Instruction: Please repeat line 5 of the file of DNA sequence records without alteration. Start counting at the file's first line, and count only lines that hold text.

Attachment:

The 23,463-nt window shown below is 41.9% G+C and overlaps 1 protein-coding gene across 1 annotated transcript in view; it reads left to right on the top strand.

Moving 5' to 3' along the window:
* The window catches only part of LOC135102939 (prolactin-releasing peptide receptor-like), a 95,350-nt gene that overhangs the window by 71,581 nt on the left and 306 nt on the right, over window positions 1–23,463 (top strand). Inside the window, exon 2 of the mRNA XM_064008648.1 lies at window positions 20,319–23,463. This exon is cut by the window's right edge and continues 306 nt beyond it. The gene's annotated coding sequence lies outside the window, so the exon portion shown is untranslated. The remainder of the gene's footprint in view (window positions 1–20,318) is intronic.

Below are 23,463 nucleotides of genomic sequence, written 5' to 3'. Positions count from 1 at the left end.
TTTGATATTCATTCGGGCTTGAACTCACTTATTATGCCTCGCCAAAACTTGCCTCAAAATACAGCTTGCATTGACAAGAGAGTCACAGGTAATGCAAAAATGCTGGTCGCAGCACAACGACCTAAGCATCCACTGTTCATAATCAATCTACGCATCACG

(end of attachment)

TTTGATATTCATTCGGGCTTGAACTCACTTATTATGCCTCGCCAAAACTTGCCTCAAAATACAGCTTGCATTGACAAGAGAGTCACAGGTAATGCAAAAATGCTGGTCGCAGCACAACGACCTAAGCATCCACTGTTCATAATCAATCTACGCATCACG